Sen. Rand Paul (R-KY) expressed disappointment that President Barack Obama had not yet ended racism. The Republican senator and former presidential candidate appeared Wednesday on the West Virginia talk radio program hosted by Tom Roten, where the two conservatives discussed the protests that broke out over the fatal police shootings of black men in North Carolina and Oklahoma, reported Right Wing Watch.
“You know Tom, I wasn’t pro-Obama, not even back in 2008 when he first became president, but a lot of people mistook that for hatred. I don’t hate the man, not at all; I just didn’t think this country was ready for a black president. And if recent events are any indicator at all, I was right,” Paul said. “And as a black president, if it was me, one of the first things I would have gone for on the very first day of my presidency would have been to tackle the enormous racial gap that exists in this country, and that many people are pretending is not real.”
The senator from Kentucky then turned to talking about “many” of his African American friends, who, as he put it, would “gladly trade” their lives in America today under the Obama presidency for those of their ancestors who lived during slavery. “You know, I have a lot of black friends back home, people I grew up with. And just the other day, we were sitting around during a barbecue, having us some Kool-Aid and reminiscing of our childhoods. And then one of them mentioned that he’s so dissatisfied with Obama as president that he’d trade his life today for that of his great-grandfather, who was a slave, by the way.”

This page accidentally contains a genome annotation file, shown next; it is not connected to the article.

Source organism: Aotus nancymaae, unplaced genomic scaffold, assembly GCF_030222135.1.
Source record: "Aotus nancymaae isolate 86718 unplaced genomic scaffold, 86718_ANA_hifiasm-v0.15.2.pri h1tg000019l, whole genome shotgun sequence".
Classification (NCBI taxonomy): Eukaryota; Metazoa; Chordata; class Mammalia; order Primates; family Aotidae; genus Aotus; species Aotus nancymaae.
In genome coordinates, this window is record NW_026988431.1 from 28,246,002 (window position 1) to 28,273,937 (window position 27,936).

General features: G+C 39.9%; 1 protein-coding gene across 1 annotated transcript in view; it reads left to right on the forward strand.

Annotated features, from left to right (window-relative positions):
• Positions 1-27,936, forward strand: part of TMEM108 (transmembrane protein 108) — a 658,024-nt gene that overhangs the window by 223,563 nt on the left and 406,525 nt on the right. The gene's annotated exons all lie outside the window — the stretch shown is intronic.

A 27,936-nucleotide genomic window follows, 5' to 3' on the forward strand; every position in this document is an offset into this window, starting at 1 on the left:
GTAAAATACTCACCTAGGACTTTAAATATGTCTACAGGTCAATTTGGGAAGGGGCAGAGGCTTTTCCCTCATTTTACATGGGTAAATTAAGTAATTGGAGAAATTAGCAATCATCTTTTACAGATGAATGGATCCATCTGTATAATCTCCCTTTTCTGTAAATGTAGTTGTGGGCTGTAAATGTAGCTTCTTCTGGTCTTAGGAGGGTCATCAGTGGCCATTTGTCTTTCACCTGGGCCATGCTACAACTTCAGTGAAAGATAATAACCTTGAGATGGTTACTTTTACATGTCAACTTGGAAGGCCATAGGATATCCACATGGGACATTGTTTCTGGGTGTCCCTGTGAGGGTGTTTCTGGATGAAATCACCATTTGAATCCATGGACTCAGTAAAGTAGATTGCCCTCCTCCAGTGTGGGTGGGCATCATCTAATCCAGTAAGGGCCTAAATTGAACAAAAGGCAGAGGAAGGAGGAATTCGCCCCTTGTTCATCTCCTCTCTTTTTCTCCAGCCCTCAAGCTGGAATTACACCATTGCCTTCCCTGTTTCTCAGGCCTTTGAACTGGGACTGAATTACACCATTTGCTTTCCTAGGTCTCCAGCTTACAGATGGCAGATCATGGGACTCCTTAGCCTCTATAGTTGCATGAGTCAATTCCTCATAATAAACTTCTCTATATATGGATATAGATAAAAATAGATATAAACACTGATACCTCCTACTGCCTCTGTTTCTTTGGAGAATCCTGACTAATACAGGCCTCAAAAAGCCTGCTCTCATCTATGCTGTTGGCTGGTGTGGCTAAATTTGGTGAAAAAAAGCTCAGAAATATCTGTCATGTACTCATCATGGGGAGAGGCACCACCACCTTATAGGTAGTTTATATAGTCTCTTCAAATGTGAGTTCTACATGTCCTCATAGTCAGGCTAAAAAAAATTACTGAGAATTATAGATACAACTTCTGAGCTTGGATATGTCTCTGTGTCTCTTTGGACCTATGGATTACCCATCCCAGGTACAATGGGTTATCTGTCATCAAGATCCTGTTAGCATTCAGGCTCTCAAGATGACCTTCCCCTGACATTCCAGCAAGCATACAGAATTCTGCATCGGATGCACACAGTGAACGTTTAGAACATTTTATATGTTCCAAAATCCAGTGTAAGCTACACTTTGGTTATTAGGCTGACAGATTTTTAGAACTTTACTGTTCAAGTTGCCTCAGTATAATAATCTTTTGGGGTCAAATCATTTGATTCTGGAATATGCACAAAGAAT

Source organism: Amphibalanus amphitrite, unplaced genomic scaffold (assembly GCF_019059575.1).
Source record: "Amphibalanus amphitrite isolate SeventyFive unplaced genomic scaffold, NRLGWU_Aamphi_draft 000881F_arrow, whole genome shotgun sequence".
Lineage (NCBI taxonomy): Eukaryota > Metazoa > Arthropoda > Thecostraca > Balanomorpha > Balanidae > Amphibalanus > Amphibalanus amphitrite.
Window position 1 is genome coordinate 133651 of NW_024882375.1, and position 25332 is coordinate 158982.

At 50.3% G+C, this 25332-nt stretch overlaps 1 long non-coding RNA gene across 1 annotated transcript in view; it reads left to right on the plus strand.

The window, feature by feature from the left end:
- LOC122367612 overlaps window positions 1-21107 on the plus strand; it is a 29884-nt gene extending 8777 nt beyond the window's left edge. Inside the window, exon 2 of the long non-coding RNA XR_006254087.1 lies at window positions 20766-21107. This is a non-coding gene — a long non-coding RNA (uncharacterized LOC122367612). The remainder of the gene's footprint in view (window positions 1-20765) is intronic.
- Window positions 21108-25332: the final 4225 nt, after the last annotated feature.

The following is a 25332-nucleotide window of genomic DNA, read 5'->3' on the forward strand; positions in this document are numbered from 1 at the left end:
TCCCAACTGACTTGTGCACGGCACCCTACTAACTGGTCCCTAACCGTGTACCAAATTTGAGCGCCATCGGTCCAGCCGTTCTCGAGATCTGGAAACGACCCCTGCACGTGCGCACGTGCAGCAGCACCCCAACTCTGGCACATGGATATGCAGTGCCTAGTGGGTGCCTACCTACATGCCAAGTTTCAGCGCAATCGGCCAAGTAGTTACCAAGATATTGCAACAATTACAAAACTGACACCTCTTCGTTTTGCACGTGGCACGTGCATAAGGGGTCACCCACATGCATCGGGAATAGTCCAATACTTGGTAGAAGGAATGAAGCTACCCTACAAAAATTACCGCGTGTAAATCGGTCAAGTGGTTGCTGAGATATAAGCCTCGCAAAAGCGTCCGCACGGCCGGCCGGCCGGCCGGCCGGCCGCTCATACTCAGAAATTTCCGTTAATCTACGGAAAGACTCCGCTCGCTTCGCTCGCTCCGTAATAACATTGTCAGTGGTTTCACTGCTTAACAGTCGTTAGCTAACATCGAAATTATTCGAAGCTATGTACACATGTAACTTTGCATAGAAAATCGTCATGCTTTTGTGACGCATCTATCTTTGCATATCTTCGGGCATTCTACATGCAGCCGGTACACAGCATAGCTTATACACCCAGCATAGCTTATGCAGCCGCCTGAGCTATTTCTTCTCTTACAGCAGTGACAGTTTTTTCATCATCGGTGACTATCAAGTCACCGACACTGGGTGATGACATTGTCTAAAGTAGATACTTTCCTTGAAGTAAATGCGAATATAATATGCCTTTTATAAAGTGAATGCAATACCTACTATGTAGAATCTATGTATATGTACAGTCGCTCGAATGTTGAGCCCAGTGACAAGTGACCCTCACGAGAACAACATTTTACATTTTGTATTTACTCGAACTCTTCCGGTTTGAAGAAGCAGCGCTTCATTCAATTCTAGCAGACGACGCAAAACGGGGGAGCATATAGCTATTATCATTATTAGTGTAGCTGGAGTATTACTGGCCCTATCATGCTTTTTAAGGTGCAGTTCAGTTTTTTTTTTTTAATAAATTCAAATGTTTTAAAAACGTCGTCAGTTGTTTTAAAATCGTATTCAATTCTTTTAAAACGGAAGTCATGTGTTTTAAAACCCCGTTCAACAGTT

“And you know, it was one of those statements that instantly turned all of our faces from laughter to horror and then to sadness, because we could all see how depressed he had become over the last eight years,” Paul said. “And he was usually the goofiest of the bunch, he was the clown, you know the type, always making jokes and making other people laugh. And you know, here we were, I could barely recognize the man, and he was just so worried and hurt with everything that’s been going on in the country recently. I felt horrible as a politician and as a friend.”
Paul added, “But what really blew my mind was that, after the initial shock, every single one of our black friends said he was right and that they’d join him in a heartbeat. Now, I know these guys – we grew up together – they didn’t say that to make the first guy feel better, they actually meant it. So, when you have a situation like that, a situation in which a president who’s supposed to fix things ends up making them even worse, you ask yourself if you would have done better, perhaps.”
“And let me tell you, Tom – I know I would. If not because of my black friends, then because of millions of white kids throughout the country who are going to attend future barbecues with their black friends years from now. I would most definitely not have ruined their future like Obama has,” he concluded.